Do you have the Advance version? If so create Database Design Report (DDR)
If not then I recommend upgrading to the Advance version.
I have FMPA and I am using the DDR. I was looking for suggestions on the document content.
I would push back hard on the "hard copy" aspect of it. Unless the client is ok with the HTML DDR as schamblee mentions. Something like a BaseElements analysis or Inspector Pro analysis is better than any Word document that you can put together. And is going to be cheaper to generate.
Unfortunately they insist on having user readable documentation. While I don't have a problem doing it despite the hard work I quoted a fairly outrageous price figuring they would think about other alternatives. They want what they want and are apparently willing to pay through the nose for it.
Then written documentation to supplement the DDR (and possibly other analysis).
I like to print to PDF all table/fields and scripts, in addition to DDR. These are more quickly searched for what I need.
I created HTML files as a "help" for each layout (the elements, the flow, the functionality) and these are printable as pdf (or printer).
I create HTML files as a "help" for each layout (the elements, the flow, the functionality) and these are printable as pdf (or printer).
I'd be interested in hearing more about how you do that! It would be great to see an example if you have one you can share.
In the past, I've added context-sensitive help systems to placate clients who wanted written documentation. It's really easy to set up. Add a help table to your file with a few fields including a key, area, topic and description. In one case, I added a container field for a screenshot and a second container field for a movie.
Next step is to create a single, very simple script which opens a new (smaller) window and searches for the key you send via a script parameter. Then you can put help buttons (usually just a small question mark) in relevant locations and make those buttons run your help script with the parameter. The end result is that the end user can write their own help system based on their procedures.
In your case, you could also create a printable version of the help table data, sub-summarised by area and topic. They'll probably never print it, but at least you will have fulfilled their request.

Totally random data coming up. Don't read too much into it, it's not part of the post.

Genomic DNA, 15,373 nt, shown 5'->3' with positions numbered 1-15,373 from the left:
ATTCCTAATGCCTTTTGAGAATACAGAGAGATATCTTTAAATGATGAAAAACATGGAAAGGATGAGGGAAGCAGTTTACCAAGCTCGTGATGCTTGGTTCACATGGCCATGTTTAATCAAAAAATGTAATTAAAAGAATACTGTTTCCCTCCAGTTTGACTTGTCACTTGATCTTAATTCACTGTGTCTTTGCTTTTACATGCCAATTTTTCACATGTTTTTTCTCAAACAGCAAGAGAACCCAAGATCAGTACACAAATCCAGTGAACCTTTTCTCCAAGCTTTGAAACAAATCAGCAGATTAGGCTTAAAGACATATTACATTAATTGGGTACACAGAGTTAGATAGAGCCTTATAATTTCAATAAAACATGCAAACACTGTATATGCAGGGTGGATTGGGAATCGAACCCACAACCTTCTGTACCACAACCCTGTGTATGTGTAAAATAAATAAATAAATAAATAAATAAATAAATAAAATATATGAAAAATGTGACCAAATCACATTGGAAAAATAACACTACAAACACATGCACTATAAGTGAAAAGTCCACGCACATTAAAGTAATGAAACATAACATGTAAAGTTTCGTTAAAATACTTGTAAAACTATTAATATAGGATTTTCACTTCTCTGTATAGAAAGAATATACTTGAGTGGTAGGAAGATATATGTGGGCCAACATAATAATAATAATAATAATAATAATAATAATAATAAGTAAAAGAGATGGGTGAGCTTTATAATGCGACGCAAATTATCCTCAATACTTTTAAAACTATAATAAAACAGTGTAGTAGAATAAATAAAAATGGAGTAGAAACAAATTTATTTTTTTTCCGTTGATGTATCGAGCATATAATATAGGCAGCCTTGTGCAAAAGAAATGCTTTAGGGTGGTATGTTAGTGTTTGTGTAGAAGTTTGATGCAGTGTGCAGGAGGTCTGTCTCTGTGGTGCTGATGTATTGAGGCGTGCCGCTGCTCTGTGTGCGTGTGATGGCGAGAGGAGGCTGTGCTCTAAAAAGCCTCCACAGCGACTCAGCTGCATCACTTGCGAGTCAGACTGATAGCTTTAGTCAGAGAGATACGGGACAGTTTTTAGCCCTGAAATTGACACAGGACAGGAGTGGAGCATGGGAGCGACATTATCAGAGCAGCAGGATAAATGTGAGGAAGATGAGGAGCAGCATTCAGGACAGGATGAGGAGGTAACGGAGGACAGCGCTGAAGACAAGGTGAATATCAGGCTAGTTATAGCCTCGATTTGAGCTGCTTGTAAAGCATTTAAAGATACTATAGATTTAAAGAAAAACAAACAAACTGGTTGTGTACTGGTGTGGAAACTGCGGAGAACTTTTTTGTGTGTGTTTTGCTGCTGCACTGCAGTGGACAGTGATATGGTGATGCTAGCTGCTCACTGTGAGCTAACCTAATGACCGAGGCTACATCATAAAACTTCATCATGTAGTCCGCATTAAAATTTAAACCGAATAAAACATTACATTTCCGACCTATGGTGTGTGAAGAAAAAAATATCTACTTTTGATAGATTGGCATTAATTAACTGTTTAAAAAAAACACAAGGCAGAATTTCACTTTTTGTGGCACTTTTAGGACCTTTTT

Some documentation is good but follows the law of diminishing returns.
The more comprehensive the documentation the more costly it is to maintain.
Your benefactors need to know that any good FM developer to follow you would benefit more from knowing the business process and problem domain (the why of the design decisions in the solution) than have a external schema document. Any competent developer can get all of the details from the solution itself.
Fully agreed with coherentkris
The specs / use cases are more important because they describe what *should* happen. And perhaps an ERD.
The solution itself can be documented by running a BE analysis (or other tool) which is the first thing that any FM developer would do anyway instead of reading the document. I know I wouldn't give it much consideration.
It is likely to cause confusion and aggravation if it is not kept up to date.
The only thing I would want to see documented is any naming conventions.
My current job came with a "Winchester Mystery House" database solution. It's had stuff "bolted on" thru many years and versions. When you pop the hood on any given subsystem, you never no what crazy stuff you'll find.
I've just added a context sensitive help system so that I can help users get up to speed on the new features as I remodel as well as brief entries documenting any non-obvious design changes in order to keep my fellow developers up to date.
The trick that I wanted to share here is that the help window shows a list of titles to click to open a "topic". Full access users see a list of titles for both users and developers. General users only see the topics for users.
Thus, I can use the same tool to doc both how to interact with the UI and also how it is designed.
for those of you don't know the Winchester reference:
it's a real hodgepodge of construction night-mare!
That (regrettably) exactly describes the database that was handed to me when I started work for my current employer. I actually find scripts that use things like:
Copy/paste instead of set variable/set field
Looping thru portal rows to work with related data
Layouts that allow/require users to directly edit (in an edit box) foreign key field values and even (gasp) primary key fields
As well as numerous design features that use "brittle" methods that "break" when simple changes occur such as personnel turnover or transfers.
It keeps me busy retrofitting since I usually end up fixing a dozen other things that I find in the process of making the original change or fix....
The documentation trick that I described makes it very easy to leave notes for myself and my team members so that I improve both the design and its associated documentation.
my mantra (after 'backup, backup, backup')
is 'comment, comment, comment'